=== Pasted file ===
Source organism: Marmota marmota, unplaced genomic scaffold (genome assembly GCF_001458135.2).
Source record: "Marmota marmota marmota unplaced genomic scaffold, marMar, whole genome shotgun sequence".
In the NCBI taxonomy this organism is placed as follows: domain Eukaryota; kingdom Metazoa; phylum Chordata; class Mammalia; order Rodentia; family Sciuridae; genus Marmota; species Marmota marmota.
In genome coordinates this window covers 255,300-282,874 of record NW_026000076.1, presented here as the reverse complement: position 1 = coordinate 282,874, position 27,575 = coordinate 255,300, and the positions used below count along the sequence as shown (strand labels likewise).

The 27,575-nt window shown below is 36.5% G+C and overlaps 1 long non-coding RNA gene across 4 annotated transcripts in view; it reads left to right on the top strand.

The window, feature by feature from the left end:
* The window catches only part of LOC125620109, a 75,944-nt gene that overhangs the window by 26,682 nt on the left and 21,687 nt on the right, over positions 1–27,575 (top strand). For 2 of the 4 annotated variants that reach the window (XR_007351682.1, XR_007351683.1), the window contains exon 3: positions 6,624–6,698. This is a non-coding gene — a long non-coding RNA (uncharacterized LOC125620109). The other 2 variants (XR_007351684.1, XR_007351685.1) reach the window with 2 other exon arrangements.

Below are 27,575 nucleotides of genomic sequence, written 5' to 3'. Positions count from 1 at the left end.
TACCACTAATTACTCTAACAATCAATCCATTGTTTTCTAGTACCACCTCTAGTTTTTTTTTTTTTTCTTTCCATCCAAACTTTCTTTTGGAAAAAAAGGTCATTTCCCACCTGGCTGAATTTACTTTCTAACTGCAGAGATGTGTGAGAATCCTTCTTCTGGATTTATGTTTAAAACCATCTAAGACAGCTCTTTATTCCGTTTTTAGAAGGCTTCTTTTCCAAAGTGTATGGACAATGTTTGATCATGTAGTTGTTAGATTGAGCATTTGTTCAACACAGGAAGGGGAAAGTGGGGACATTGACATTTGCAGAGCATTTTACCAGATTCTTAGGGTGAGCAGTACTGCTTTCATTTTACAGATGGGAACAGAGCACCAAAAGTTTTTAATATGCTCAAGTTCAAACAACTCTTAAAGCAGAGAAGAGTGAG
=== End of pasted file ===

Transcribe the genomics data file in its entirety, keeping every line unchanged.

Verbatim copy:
Source organism: Marmota marmota, unplaced genomic scaffold (genome assembly GCF_001458135.2).
Source record: "Marmota marmota marmota unplaced genomic scaffold, marMar, whole genome shotgun sequence".
In the NCBI taxonomy this organism is placed as follows: domain Eukaryota; kingdom Metazoa; phylum Chordata; class Mammalia; order Rodentia; family Sciuridae; genus Marmota; species Marmota marmota.
In genome coordinates this window covers 255,300-282,874 of record NW_026000076.1, presented here as the reverse complement: position 1 = coordinate 282,874, position 27,575 = coordinate 255,300, and the positions used below count along the sequence as shown (strand labels likewise).

The 27,575-nt window shown below is 36.5% G+C and overlaps 1 long non-coding RNA gene across 4 annotated transcripts in view; it reads left to right on the top strand.

The window, feature by feature from the left end:
* The window catches only part of LOC125620109, a 75,944-nt gene that overhangs the window by 26,682 nt on the left and 21,687 nt on the right, over positions 1–27,575 (top strand). For 2 of the 4 annotated variants that reach the window (XR_007351682.1, XR_007351683.1), the window contains exon 3: positions 6,624–6,698. This is a non-coding gene — a long non-coding RNA (uncharacterized LOC125620109). The other 2 variants (XR_007351684.1, XR_007351685.1) reach the window with 2 other exon arrangements.

Below are 27,575 nucleotides of genomic sequence, written 5' to 3'. Positions count from 1 at the left end.
TACCACTAATTACTCTAACAATCAATCCATTGTTTTCTAGTACCACCTCTAGTTTTTTTTTTTTTTCTTTCCATCCAAACTTTCTTTTGGAAAAAAAGGTCATTTCCCACCTGGCTGAATTTACTTTCTAACTGCAGAGATGTGTGAGAATCCTTCTTCTGGATTTATGTTTAAAACCATCTAAGACAGCTCTTTATTCCGTTTTTAGAAGGCTTCTTTTCCAAAGTGTATGGACAATGTTTGATCATGTAGTTGTTAGATTGAGCATTTGTTCAACACAGGAAGGGGAAAGTGGGGACATTGACATTTGCAGAGCATTTTACCAGATTCTTAGGGTGAGCAGTACTGCTTTCATTTTACAGATGGGAACAGAGCACCAAAAGTTTTTAATATGCTCAAGTTCAAACAACTCTTAAAGCAGAGAAGAGTGAG